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THE LIGHTHOUSEpuppy; how to resist his entreaty—forgive me,care for me; while James the lawgiver, with thetablets of eternal wisdom laid open on his knee (hishand on the tiller had become symbolical to her),said, Resist him. Fight him. He said so rightly;justly. For they must fight tyranny to the death,she thought. Of all human qualities she reverencedjustice most. Her brother was most god-like, herfather most suppliant. And to which did she yield,she thought, sitting between them, gazing at theshore whose points were all unknown to her, andthinking how the lawn and the terrace and the housewere smoothed away now and peace dwelt there.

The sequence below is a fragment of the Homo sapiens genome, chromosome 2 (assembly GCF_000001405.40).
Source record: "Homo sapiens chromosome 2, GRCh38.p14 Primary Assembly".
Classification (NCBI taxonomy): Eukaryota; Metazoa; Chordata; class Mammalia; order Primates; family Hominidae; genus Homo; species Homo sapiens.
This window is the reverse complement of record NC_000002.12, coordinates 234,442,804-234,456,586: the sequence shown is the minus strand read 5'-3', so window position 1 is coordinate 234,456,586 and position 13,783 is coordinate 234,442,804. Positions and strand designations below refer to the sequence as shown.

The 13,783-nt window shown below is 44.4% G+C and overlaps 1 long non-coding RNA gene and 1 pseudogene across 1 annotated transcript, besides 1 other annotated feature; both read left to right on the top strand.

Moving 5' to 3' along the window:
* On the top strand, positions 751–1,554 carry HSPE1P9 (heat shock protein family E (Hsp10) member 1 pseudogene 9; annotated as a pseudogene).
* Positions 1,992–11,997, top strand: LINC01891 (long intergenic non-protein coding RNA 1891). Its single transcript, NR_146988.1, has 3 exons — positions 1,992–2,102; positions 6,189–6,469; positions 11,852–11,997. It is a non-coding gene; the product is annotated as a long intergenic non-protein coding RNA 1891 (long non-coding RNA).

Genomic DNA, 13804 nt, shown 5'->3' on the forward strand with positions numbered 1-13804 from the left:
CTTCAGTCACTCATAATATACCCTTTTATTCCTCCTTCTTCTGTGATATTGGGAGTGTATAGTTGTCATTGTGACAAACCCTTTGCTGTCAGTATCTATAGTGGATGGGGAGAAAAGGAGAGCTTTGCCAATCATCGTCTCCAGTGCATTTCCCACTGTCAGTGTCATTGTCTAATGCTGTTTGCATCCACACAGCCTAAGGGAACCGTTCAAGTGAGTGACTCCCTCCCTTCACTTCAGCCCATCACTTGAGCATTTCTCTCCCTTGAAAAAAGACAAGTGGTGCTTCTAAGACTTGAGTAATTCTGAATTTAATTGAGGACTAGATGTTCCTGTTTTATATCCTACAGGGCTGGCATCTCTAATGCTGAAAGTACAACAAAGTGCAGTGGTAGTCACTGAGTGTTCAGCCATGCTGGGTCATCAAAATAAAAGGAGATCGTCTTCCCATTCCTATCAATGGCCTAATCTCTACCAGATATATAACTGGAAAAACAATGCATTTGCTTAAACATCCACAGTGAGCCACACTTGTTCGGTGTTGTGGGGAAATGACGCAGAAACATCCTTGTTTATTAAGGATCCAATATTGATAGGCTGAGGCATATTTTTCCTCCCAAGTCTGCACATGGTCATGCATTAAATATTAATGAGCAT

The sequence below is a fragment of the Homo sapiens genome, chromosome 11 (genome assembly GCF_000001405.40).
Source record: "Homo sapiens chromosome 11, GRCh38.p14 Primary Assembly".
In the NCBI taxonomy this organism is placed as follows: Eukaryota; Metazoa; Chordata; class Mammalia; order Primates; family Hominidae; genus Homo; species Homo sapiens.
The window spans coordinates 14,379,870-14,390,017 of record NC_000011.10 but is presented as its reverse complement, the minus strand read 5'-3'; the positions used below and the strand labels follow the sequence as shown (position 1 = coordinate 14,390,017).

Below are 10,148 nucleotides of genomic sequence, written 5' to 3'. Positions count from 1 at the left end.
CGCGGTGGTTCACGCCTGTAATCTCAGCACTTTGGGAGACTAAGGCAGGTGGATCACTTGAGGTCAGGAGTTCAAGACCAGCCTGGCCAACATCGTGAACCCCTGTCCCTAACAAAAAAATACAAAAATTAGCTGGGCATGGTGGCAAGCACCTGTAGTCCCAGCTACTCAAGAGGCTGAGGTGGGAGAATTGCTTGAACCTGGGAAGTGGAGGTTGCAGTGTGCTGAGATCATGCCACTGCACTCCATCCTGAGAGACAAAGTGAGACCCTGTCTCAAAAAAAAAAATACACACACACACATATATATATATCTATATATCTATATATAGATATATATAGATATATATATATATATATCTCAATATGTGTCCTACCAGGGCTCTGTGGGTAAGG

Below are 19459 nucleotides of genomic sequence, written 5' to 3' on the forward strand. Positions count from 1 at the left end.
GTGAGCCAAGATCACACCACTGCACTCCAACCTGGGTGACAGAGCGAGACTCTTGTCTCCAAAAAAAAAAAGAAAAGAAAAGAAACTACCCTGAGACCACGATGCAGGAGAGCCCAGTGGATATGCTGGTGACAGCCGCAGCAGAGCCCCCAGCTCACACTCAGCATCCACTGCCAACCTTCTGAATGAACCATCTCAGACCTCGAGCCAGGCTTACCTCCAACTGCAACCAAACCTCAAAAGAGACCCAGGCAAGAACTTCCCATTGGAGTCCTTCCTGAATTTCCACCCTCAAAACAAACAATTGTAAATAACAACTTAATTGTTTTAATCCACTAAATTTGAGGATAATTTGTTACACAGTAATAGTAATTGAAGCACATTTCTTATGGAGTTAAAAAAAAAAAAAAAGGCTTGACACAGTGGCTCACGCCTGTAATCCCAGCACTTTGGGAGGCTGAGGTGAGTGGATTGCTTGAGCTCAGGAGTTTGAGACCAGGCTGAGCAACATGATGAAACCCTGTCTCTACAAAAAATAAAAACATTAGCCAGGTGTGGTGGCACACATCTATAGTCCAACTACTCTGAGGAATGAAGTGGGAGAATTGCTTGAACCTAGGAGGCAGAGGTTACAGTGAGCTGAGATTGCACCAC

"Jasper," she said sullenly. He'd look after thepuppy.

And what was she going to call him? her fatherpersisted. He had had a dog when he was a littleboy, called Frisk. She'll give way, James thought,as he watched a look come upon her face, a lookhe remembered. They look down he thought, attheir knitting or something. Then suddenly theylook up. There was a flash of blue, he remembered,and then somebody sitting with him laughed, sur-rendered, and he was very angry. It must havebeen his mother, he thought, sitting on a low chair,with his father standing over her. He began tosearch among the infinite series of impressions251